Post menopause positivity - the positive place beyond menopause

Posted by Miriam Akhtar on 3rd September 2018

Positive Post-Menopause You

Reaching the menopause is a major transition in life and often coincides with empty nest syndrome or a longing to do something totally different after clocking up 30 years at work. Despite all the negativity about age, there are many ways where life gets better as we get older, which I mention in my previous blog on embracing ageing. The end of the reproductive years can herald the arrival of new fertility in other areas. If you’re wondering what to do next, then exploring your strengths is a good place to start to help you move from the PMS years into a new phase of PMP (Post Menopause Positivity!)

You at Your Best

Many people find it easy to list their weaknesses but struggle to name their strengths – it comes in two forms. Your strengths of character are the positive qualities you have like courage or kindness. And then there are your performance strengths – what you do well, whether you have a talent for communication or the gift of emotional intelligence. Playing to your strengths is a win: win for your personal and professional life. They enhance your performance at work - your greatest potential for growth comes from developing your strengths rather than fixing your weaknesses. Using your strengths also increases your well-being - finding new ways to apply this can lead to higher levels of happiness and lower levels of depression symptoms according to positive psychology research¹.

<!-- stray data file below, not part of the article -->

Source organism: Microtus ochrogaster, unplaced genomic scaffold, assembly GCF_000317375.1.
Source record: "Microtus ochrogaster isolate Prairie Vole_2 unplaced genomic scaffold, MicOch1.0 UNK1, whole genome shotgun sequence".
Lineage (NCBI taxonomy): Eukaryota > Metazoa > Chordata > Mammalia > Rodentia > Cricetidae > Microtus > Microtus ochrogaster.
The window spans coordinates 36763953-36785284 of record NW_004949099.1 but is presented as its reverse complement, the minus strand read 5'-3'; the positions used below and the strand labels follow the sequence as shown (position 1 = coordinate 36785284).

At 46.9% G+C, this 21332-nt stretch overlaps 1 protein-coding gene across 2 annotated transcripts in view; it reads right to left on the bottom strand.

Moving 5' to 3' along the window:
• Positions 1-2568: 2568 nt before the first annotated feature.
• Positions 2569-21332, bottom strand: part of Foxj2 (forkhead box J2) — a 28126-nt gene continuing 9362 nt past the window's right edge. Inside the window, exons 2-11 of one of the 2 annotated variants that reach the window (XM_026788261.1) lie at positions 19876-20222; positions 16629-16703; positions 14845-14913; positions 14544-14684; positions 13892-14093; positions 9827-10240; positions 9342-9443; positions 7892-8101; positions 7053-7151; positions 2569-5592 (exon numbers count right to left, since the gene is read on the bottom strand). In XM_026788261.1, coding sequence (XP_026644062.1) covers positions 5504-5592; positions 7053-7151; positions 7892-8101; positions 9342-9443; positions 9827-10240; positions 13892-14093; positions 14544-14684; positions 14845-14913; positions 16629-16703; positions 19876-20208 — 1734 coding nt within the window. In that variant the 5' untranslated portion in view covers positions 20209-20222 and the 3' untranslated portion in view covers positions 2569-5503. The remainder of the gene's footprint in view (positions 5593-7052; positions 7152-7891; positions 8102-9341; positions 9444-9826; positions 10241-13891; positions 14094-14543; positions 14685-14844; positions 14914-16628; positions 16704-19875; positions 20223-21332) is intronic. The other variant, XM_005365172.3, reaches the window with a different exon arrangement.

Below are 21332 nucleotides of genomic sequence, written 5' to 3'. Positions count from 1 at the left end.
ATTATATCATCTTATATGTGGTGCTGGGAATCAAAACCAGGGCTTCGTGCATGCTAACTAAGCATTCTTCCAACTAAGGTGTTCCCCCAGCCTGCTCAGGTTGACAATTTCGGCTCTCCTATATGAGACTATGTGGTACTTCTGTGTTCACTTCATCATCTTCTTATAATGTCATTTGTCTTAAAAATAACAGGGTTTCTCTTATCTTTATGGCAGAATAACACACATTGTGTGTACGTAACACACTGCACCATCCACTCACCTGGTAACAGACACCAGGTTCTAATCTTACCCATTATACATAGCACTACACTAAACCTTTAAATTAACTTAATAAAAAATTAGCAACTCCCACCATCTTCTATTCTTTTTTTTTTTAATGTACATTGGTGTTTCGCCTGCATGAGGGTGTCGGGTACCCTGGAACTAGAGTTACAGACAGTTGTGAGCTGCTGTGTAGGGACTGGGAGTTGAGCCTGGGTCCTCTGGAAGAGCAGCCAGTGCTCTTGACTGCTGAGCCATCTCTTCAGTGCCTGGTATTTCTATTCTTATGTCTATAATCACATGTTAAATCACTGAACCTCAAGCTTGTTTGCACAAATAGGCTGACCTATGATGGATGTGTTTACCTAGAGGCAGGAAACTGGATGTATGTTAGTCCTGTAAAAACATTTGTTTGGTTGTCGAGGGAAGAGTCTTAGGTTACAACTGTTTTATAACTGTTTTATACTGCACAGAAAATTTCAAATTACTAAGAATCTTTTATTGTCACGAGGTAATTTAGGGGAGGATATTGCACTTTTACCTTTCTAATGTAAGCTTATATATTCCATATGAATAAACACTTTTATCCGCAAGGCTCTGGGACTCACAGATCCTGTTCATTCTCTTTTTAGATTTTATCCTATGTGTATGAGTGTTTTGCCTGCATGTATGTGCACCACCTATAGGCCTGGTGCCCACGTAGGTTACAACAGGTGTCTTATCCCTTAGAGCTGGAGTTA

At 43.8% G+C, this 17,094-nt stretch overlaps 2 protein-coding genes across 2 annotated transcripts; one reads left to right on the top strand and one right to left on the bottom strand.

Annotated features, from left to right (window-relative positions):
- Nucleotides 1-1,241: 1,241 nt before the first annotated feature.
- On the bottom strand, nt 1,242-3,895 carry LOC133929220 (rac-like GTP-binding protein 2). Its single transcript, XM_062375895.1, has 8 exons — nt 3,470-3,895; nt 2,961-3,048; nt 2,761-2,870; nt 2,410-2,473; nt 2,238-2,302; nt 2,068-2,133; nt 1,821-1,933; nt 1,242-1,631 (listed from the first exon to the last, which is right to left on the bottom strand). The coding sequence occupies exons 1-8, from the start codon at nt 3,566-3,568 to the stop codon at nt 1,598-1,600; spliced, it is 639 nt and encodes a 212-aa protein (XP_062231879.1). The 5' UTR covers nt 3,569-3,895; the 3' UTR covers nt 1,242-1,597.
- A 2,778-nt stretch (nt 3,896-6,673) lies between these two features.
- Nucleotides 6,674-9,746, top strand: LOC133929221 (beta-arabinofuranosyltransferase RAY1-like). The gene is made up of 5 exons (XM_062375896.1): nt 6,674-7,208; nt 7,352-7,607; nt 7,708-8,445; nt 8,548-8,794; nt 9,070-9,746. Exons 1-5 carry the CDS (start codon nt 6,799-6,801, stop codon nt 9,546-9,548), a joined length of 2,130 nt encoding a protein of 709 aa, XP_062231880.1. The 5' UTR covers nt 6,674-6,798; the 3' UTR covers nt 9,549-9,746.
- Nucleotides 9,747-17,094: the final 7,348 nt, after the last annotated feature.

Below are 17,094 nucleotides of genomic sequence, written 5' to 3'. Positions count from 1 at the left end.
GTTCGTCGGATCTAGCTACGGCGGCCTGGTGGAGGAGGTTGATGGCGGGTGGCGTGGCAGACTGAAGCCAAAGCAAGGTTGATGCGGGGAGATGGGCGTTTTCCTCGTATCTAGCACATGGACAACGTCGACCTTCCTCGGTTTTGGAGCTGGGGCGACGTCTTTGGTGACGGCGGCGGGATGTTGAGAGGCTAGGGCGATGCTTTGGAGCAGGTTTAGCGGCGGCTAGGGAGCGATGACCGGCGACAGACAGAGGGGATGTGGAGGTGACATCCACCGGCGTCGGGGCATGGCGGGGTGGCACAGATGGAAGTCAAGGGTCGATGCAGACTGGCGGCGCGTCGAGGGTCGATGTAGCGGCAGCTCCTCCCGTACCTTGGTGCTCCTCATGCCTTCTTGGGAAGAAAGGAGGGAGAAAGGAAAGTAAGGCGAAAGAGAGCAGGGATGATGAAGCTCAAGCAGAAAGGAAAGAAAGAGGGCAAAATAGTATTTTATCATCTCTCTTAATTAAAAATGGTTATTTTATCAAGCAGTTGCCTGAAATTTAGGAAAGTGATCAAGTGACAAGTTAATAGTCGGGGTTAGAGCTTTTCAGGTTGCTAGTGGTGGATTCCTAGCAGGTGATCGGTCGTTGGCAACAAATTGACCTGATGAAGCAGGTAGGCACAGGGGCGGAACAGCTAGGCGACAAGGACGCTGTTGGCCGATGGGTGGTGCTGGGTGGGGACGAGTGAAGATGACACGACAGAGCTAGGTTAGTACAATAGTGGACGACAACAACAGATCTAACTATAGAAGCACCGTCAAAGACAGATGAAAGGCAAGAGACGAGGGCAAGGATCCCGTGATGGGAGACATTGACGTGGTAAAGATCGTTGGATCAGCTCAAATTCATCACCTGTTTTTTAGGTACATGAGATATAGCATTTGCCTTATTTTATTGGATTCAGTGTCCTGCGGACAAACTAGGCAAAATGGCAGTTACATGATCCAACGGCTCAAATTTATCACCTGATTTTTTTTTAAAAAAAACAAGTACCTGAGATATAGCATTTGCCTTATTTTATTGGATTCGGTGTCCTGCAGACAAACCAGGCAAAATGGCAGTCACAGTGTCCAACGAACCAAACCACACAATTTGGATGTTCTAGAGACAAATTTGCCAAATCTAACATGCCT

It is easy to lose sight of your strengths when you’re caught up in the daily grind of life and they may well have changed as you’ve matured. Ask your friends, family and colleagues to spot your strengths. Or you can take the free test at and download your results. You may even have gained some of the strengths that show up in mid-life – wisdom or generativity, which is the desire to help others and make a difference in the world.

Ready for the Encore

Freedom from the see-saw of hormonal highs and lows often sparks a motivation to take a new path. For some, having an ‘encore career’ is driven by financial need in an era of insecure workplaces and dwindling pensions. For others, it’s about doing something more meaningful. Getting to know your strengths better will give you clues about what direction to move forwards in and with this, you’re more likely to succeed because you’re drawing on what you’re good at. There’s a bonus too, as playing to your strengths is energising. They provide you with a source of fuel to power your new venture. 

You might tap into that wisdom you’ve gained to mentor those who are starting out or freelance as a consultant. It might mean starting a business – ‘olderpreneurs’ in their 50s are more likely to succeed than entrepreneurs in their 20s and 30s ² . My own encore began when I went back to university in my 40s, which opened up a whole new working life as a coach and trainer, where I get to play to my strengths every day. I love my work which gives me a sense of purpose and satisfaction. Happiness is a U-shaped curve and once we get past the mid-life crisis, people become happier – there’s so many reasons to be positive post-menopause!

¹Seligman, M. E. P., Steen, T. A., Park, N., & Peterson C. (2005). Positive psychology in progress. Empirical validation of interventions. American Psychologist, 60, 410–421.


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